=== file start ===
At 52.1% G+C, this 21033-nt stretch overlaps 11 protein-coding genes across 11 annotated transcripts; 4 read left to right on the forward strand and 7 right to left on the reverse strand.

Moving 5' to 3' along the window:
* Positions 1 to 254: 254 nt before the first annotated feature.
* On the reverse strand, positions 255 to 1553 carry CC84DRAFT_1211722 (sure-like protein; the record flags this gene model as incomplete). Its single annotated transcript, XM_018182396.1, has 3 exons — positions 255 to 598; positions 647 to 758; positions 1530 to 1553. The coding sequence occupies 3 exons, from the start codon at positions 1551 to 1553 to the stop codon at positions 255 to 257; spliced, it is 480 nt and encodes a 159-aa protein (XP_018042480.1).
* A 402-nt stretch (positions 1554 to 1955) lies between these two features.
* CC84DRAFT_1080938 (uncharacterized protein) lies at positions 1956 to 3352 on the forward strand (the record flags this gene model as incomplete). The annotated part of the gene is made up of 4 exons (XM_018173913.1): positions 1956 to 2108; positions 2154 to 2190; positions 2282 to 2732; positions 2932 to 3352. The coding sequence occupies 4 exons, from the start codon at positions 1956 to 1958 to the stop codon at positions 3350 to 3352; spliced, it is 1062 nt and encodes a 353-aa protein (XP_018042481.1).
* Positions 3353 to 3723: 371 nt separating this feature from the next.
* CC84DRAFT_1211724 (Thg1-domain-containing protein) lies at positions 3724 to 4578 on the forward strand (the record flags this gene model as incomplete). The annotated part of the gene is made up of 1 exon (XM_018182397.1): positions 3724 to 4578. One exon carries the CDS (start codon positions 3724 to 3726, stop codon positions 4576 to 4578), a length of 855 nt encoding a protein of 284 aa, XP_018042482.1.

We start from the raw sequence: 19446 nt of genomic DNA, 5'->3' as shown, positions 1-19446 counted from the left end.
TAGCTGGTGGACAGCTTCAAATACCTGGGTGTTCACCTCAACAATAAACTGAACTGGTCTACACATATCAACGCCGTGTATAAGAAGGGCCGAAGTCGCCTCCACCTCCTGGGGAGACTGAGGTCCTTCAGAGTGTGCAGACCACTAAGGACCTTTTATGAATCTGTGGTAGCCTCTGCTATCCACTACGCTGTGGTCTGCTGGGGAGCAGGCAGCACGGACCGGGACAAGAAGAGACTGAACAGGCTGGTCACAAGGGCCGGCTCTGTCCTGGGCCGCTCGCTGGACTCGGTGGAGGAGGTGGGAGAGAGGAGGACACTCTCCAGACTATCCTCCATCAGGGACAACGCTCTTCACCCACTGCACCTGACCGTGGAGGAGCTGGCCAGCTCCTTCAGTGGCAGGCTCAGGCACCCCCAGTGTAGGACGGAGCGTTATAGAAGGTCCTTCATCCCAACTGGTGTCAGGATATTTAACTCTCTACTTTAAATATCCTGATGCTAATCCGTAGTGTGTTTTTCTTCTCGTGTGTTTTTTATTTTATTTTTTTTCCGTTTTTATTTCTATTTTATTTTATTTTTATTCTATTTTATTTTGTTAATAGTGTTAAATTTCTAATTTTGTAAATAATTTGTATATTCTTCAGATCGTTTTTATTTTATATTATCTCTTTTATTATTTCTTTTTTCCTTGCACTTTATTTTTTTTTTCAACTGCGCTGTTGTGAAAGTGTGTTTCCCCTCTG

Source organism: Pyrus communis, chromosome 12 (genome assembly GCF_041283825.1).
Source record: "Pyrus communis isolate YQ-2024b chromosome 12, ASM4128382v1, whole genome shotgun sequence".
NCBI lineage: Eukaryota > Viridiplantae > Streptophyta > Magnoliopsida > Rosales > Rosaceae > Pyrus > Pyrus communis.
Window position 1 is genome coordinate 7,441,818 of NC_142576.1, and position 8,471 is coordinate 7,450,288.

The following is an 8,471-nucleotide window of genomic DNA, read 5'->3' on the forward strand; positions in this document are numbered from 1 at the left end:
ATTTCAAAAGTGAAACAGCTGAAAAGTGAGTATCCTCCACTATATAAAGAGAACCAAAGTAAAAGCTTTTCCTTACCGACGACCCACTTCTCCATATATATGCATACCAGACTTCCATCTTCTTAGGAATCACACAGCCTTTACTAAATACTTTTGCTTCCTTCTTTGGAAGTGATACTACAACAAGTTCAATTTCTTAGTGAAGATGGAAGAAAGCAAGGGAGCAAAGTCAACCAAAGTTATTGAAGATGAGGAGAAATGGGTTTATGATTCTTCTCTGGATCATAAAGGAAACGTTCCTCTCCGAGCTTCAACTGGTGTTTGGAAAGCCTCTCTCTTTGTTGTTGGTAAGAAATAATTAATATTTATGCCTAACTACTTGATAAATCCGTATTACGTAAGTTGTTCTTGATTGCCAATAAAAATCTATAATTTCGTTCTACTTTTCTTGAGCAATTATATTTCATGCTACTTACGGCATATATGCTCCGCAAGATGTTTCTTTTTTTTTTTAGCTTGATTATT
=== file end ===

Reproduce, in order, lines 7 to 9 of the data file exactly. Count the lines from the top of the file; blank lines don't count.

* Positions 3353 to 3723: 371 nt separating this feature from the next.
* CC84DRAFT_1211724 (Thg1-domain-containing protein) lies at positions 3724 to 4578 on the forward strand (the record flags this gene model as incomplete). The annotated part of the gene is made up of 1 exon (XM_018182397.1): positions 3724 to 4578. One exon carries the CDS (start codon positions 3724 to 3726, stop codon positions 4576 to 4578), a length of 855 nt encoding a protein of 284 aa, XP_018042482.1.

We start from the raw sequence: 19446 nt of genomic DNA, 5'->3' as shown, positions 1-19446 counted from the left end.